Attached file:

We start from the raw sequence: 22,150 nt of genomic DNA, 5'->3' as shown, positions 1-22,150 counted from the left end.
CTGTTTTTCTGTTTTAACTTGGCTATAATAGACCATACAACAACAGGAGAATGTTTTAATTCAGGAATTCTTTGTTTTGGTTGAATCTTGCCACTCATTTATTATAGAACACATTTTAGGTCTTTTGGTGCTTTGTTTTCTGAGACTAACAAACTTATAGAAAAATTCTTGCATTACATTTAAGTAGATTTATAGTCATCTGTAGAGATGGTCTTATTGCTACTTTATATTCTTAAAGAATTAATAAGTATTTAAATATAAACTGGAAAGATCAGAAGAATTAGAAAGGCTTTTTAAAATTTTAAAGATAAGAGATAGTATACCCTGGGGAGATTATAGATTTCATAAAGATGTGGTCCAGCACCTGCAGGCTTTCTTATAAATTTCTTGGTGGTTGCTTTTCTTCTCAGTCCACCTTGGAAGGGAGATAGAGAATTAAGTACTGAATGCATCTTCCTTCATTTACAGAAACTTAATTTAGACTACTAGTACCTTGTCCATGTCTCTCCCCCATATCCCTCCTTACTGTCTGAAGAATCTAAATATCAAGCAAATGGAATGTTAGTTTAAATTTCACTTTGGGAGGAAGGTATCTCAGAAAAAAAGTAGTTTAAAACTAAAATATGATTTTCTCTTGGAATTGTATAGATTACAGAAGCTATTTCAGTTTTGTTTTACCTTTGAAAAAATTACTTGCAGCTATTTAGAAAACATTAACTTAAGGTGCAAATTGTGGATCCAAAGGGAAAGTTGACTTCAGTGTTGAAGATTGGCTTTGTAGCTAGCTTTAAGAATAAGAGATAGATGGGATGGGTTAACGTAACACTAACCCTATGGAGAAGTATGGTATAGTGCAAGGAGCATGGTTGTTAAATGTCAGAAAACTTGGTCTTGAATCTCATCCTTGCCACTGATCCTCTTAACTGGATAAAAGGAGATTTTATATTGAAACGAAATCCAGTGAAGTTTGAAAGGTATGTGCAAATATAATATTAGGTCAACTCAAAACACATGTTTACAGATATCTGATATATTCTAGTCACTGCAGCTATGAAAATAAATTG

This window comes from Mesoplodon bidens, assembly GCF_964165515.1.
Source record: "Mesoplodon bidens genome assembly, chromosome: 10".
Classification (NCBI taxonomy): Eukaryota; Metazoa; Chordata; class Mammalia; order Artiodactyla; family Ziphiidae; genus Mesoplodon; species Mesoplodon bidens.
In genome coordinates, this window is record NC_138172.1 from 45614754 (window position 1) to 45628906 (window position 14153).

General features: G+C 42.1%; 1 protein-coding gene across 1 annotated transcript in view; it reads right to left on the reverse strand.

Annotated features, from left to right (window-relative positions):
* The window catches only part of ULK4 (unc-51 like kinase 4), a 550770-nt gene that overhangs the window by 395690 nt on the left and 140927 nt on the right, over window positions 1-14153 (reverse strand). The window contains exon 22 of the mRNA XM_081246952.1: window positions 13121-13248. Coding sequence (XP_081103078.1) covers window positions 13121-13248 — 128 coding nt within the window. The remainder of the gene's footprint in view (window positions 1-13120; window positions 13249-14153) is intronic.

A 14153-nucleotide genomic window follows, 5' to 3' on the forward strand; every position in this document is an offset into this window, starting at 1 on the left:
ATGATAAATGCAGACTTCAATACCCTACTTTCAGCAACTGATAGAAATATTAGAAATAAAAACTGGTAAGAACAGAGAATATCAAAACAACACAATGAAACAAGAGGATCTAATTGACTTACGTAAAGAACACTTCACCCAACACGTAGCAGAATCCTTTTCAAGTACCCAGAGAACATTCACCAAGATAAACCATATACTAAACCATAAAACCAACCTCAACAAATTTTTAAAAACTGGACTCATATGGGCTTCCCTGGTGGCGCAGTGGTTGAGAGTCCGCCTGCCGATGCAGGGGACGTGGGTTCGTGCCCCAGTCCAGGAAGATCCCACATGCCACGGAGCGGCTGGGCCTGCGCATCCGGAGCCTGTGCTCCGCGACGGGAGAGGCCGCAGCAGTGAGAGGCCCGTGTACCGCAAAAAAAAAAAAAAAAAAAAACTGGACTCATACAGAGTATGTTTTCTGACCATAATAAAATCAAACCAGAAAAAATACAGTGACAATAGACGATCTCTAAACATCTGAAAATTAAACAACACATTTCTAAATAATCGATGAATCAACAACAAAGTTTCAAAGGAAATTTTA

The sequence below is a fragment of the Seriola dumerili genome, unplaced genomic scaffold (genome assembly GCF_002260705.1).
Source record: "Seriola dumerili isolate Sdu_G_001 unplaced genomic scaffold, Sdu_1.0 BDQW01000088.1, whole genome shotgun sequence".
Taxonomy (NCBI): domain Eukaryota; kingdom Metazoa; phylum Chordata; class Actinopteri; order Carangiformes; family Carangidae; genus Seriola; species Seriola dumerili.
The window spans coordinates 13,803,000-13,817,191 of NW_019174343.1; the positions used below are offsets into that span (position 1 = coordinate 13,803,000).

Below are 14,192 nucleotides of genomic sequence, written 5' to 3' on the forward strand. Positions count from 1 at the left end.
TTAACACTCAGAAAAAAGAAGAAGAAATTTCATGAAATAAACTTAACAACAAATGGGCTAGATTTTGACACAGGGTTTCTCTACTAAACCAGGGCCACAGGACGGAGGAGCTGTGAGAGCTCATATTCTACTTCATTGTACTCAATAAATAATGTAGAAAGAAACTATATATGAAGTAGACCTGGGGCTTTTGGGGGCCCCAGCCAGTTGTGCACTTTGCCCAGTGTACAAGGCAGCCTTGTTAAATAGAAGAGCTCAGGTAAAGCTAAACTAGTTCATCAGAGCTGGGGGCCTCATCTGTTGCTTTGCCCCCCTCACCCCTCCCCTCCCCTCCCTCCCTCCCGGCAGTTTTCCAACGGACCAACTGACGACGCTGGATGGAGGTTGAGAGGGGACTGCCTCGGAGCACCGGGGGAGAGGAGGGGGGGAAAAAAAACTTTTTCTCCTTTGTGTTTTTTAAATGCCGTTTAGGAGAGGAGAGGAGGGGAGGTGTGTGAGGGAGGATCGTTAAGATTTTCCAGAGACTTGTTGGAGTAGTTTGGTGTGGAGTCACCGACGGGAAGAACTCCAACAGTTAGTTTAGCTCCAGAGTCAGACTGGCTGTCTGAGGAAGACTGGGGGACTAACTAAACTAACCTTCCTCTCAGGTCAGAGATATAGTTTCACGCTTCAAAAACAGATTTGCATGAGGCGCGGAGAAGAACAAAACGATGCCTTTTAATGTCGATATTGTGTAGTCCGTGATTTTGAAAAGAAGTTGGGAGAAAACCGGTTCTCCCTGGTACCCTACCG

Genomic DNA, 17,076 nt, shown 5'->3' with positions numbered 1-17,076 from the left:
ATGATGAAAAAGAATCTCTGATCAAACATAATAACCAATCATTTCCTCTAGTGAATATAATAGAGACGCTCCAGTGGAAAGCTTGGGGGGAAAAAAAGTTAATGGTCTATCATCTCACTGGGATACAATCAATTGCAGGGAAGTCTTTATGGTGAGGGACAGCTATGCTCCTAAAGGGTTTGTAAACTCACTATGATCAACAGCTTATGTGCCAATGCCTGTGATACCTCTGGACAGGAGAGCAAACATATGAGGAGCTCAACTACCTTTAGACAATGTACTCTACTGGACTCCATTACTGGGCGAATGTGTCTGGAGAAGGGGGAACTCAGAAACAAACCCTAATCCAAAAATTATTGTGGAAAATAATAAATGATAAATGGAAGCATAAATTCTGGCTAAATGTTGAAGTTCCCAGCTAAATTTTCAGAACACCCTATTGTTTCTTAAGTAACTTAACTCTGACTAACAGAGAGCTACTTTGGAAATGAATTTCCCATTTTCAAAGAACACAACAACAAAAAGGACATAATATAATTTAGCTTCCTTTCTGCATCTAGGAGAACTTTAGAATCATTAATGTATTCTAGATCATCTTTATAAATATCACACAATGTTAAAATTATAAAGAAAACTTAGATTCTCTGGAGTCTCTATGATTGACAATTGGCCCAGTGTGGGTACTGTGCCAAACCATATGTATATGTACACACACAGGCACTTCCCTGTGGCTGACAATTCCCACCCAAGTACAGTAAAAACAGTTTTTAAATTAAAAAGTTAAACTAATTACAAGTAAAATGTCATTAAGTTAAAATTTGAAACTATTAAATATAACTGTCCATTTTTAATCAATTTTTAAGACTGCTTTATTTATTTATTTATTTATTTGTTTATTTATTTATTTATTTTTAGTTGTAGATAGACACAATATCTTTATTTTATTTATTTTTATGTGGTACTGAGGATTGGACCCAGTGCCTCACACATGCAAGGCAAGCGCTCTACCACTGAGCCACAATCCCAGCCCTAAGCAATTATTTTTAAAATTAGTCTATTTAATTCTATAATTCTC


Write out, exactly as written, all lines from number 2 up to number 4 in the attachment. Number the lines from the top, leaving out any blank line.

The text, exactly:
CTGTTTTTCTGTTTTAACTTGGCTATAATAGACCATACAACAACAGGAGAATGTTTTAATTCAGGAATTCTTTGTTTTGGTTGAATCTTGCCACTCATTTATTATAGAACACATTTTAGGTCTTTTGGTGCTTTGTTTTCTGAGACTAACAAACTTATAGAAAAATTCTTGCATTACATTTAAGTAGATTTATAGTCATCTGTAGAGATGGTCTTATTGCTACTTTATATTCTTAAAGAATTAATAAGTATTTAAATATAAACTGGAAAGATCAGAAGAATTAGAAAGGCTTTTTAAAATTTTAAAGATAAGAGATAGTATACCCTGGGGAGATTATAGATTTCATAAAGATGTGGTCCAGCACCTGCAGGCTTTCTTATAAATTTCTTGGTGGTTGCTTTTCTTCTCAGTCCACCTTGGAAGGGAGATAGAGAATTAAGTACTGAATGCATCTTCCTTCATTTACAGAAACTTAATTTAGACTACTAGTACCTTGTCCATGTCTCTCCCCCATATCCCTCCTTACTGTCTGAAGAATCTAAATATCAAGCAAATGGAATGTTAGTTTAAATTTCACTTTGGGAGGAAGGTATCTCAGAAAAAAAGTAGTTTAAAACTAAAATATGATTTTCTCTTGGAATTGTATAGATTACAGAAGCTATTTCAGTTTTGTTTTACCTTTGAAAAAATTACTTGCAGCTATTTAGAAAACATTAACTTAAGGTGCAAATTGTGGATCCAAAGGGAAAGTTGACTTCAGTGTTGAAGATTGGCTTTGTAGCTAGCTTTAAGAATAAGAGATAGATGGGATGGGTTAACGTAACACTAACCCTATGGAGAAGTATGGTATAGTGCAAGGAGCATGGTTGTTAAATGTCAGAAAACTTGGTCTTGAATCTCATCCTTGCCACTGATCCTCTTAACTGGATAAAAGGAGATTTTATATTGAAACGAAATCCAGTGAAGTTTGAAAGGTATGTGCAAATATAATATTAGGTCAACTCAAAACACATGTTTACAGATATCTGATATATTCTAGTCACTGCAGCTATGAAAATAAATTG

This window comes from Mesoplodon bidens, assembly GCF_964165515.1.
Source record: "Mesoplodon bidens genome assembly, chromosome: 10".